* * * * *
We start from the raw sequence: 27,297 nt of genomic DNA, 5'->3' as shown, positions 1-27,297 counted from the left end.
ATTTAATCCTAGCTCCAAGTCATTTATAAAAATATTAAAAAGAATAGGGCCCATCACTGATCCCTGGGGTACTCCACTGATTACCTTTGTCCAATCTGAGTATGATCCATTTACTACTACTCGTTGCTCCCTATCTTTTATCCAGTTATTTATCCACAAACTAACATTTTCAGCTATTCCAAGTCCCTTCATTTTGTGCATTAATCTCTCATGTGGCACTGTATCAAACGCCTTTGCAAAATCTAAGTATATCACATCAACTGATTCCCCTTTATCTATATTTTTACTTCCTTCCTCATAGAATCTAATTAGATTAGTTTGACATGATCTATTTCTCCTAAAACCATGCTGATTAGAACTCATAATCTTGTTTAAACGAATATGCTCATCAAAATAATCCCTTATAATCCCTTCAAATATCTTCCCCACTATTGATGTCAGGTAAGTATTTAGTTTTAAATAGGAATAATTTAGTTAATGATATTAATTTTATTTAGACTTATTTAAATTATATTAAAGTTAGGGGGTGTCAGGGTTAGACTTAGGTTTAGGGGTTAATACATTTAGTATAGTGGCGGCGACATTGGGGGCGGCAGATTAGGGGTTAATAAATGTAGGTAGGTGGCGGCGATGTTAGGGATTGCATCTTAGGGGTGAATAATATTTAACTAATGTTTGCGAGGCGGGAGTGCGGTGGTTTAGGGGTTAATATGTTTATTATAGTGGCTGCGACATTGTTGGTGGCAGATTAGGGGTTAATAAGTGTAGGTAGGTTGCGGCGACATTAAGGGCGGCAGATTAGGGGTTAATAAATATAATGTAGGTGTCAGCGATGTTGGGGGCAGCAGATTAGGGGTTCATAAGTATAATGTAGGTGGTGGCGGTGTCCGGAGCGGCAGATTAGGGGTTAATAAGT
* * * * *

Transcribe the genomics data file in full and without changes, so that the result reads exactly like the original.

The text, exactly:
We start from the raw sequence: 27,297 nt of genomic DNA, 5'->3' as shown, positions 1-27,297 counted from the left end.
ATTTAATCCTAGCTCCAAGTCATTTATAAAAATATTAAAAAGAATAGGGCCCATCACTGATCCCTGGGGTACTCCACTGATTACCTTTGTCCAATCTGAGTATGATCCATTTACTACTACTCGTTGCTCCCTATCTTTTATCCAGTTATTTATCCACAAACTAACATTTTCAGCTATTCCAAGTCCCTTCATTTTGTGCATTAATCTCTCATGTGGCACTGTATCAAACGCCTTTGCAAAATCTAAGTATATCACATCAACTGATTCCCCTTTATCTATATTTTTACTTCCTTCCTCATAGAATCTAATTAGATTAGTTTGACATGATCTATTTCTCCTAAAACCATGCTGATTAGAACTCATAATCTTGTTTAAACGAATATGCTCATCAAAATAATCCCTTATAATCCCTTCAAATATCTTCCCCACTATTGATGTCAGGTAAGTATTTAGTTTTAAATAGGAATAATTTAGTTAATGATATTAATTTTATTTAGACTTATTTAAATTATATTAAAGTTAGGGGGTGTCAGGGTTAGACTTAGGTTTAGGGGTTAATACATTTAGTATAGTGGCGGCGACATTGGGGGCGGCAGATTAGGGGTTAATAAATGTAGGTAGGTGGCGGCGATGTTAGGGATTGCATCTTAGGGGTGAATAATATTTAACTAATGTTTGCGAGGCGGGAGTGCGGTGGTTTAGGGGTTAATATGTTTATTATAGTGGCTGCGACATTGTTGGTGGCAGATTAGGGGTTAATAAGTGTAGGTAGGTTGCGGCGACATTAAGGGCGGCAGATTAGGGGTTAATAAATATAATGTAGGTGTCAGCGATGTTGGGGGCAGCAGATTAGGGGTTCATAAGTATAATGTAGGTGGTGGCGGTGTCCGGAGCGGCAGATTAGGGGTTAATAAGT